Asked whether the Pittsburgh Foundation will hold a public forum or town hall meeting to elicit community input, Mr. Oliphant said all the details of the process haven't yet been mapped out.

In the short term, the foundations have tapped Charlie Humphrey, executive director of Pittsburgh Filmmakers/Pittsburgh Center for the Arts and the Pittsburgh Glass Center, to develop a plan.

The most important question, Mr. Humphrey said, is, "What does the best news and information public radio station look like? It has to take into account what current listeners and potential listeners want. You can't create a top-down, authoritarian model."

Bridget Fare, a Duquesne University spokeswoman, said the school "agreed to the two-month period in which we won't negotiate or make decisions so that the foundations have an opportunity to put forth a bid. It's in Pittsburgh's -- and Duquesne's -- best interest to allow all interested parties ample opportunity. Other parties can submit proposals during the two-month period, but the university won't act on them.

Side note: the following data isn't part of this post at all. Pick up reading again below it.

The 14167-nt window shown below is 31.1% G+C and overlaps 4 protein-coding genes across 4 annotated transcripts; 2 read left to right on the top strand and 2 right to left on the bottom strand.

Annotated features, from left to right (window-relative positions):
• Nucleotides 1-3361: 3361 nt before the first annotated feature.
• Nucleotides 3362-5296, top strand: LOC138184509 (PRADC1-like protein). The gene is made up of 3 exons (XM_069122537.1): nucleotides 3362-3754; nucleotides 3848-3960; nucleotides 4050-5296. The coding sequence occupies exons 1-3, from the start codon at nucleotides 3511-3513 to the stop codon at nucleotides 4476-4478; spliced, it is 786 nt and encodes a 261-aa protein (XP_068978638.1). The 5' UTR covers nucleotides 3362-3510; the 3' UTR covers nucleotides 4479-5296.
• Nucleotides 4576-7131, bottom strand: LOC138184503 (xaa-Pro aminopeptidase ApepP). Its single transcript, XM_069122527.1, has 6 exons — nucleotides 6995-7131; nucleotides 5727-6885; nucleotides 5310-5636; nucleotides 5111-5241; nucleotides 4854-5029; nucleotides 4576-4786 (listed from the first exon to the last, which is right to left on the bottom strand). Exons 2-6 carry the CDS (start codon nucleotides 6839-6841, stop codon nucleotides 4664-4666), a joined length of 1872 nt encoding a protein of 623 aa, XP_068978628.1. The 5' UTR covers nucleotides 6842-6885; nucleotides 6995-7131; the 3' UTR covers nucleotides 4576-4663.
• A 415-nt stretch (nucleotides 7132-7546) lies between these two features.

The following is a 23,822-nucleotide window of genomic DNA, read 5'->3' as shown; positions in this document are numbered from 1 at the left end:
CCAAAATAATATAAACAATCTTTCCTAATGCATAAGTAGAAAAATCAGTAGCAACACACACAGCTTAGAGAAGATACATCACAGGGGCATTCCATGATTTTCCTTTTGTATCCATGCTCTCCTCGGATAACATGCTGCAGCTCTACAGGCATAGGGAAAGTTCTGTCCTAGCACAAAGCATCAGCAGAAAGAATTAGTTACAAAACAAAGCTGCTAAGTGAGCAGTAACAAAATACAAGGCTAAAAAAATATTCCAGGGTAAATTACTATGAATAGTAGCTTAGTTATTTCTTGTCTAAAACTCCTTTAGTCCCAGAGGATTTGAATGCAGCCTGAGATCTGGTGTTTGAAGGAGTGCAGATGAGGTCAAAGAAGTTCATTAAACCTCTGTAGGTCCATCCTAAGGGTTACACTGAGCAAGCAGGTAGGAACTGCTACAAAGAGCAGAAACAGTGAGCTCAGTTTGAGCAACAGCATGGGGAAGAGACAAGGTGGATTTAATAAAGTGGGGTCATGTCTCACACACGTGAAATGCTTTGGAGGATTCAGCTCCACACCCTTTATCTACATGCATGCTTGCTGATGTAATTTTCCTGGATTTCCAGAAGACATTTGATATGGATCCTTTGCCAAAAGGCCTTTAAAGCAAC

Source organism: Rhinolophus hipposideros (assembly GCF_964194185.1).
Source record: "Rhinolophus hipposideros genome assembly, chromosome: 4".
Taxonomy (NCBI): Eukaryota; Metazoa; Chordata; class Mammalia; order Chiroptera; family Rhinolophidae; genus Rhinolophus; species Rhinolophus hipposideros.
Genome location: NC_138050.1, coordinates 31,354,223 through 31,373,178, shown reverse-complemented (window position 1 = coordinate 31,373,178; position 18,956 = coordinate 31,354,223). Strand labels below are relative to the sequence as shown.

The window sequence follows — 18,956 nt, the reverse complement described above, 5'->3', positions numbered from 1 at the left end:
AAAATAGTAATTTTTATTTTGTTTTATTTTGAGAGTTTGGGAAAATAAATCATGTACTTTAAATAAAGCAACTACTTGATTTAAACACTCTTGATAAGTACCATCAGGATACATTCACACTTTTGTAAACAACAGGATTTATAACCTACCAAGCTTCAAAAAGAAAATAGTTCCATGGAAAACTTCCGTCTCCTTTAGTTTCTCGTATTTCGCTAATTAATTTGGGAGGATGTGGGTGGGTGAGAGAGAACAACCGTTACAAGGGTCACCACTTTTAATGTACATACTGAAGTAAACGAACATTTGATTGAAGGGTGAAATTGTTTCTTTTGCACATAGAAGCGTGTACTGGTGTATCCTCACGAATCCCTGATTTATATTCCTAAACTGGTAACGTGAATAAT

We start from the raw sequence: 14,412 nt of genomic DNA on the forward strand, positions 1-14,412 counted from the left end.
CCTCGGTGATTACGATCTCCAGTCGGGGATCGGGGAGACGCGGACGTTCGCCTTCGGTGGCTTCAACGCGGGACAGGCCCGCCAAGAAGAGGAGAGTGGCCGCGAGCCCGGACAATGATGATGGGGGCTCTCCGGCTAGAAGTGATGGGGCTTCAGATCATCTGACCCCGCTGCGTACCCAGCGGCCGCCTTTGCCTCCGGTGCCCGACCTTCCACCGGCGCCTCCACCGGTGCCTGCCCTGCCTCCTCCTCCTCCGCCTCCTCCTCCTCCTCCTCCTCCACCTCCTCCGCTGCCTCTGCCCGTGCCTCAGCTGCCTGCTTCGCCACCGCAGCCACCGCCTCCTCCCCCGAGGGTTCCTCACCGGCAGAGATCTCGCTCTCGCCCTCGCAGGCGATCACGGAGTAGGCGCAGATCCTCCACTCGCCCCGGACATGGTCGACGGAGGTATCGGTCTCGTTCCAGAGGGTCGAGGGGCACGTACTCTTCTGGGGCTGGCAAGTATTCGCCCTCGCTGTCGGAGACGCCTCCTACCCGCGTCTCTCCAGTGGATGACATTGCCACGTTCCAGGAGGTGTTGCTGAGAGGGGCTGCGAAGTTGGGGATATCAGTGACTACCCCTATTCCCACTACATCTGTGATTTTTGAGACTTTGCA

"From the very beginning, we have understood the keen community interest in the station's future. We've worked closely with the Pittsburgh Foundation in engaging Public Radio Capital to explore ways to keep the format ... and so naturally when they, along with the other foundations, came forward, we agreed to give them time.

"Hopefully a proposal will result that will address the community's desire to keep the format, while at the same time recognizing Duquesne's obligation in ensuring the maximum benefit for our students."

Marylynne Pitz: or 412-263-1648. Adrian McCoy: or 412-263-1865.